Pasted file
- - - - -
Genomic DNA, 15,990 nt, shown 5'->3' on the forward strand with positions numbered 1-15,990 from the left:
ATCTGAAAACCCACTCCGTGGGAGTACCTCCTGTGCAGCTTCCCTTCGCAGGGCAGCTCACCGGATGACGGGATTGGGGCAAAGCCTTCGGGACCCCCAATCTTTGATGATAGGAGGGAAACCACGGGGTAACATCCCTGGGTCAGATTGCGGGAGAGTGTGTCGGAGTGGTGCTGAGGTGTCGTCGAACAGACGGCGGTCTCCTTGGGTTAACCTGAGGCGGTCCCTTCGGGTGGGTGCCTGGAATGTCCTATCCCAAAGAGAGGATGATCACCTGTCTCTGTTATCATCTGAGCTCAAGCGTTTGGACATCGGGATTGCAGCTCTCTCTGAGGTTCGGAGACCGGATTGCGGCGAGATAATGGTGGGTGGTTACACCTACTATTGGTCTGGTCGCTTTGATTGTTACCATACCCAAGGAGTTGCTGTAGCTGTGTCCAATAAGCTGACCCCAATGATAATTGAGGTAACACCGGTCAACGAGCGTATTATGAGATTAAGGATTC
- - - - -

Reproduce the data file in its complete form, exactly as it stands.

Genomic DNA, 15,990 nt, shown 5'->3' on the forward strand with positions numbered 1-15,990 from the left:
ATCTGAAAACCCACTCCGTGGGAGTACCTCCTGTGCAGCTTCCCTTCGCAGGGCAGCTCACCGGATGACGGGATTGGGGCAAAGCCTTCGGGACCCCCAATCTTTGATGATAGGAGGGAAACCACGGGGTAACATCCCTGGGTCAGATTGCGGGAGAGTGTGTCGGAGTGGTGCTGAGGTGTCGTCGAACAGACGGCGGTCTCCTTGGGTTAACCTGAGGCGGTCCCTTCGGGTGGGTGCCTGGAATGTCCTATCCCAAAGAGAGGATGATCACCTGTCTCTGTTATCATCTGAGCTCAAGCGTTTGGACATCGGGATTGCAGCTCTCTCTGAGGTTCGGAGACCGGATTGCGGCGAGATAATGGTGGGTGGTTACACCTACTATTGGTCTGGTCGCTTTGATTGTTACCATACCCAAGGAGTTGCTGTAGCTGTGTCCAATAAGCTGACCCCAATGATAATTGAGGTAACACCGGTCAACGAGCGTATTATGAGATTAAGGATTC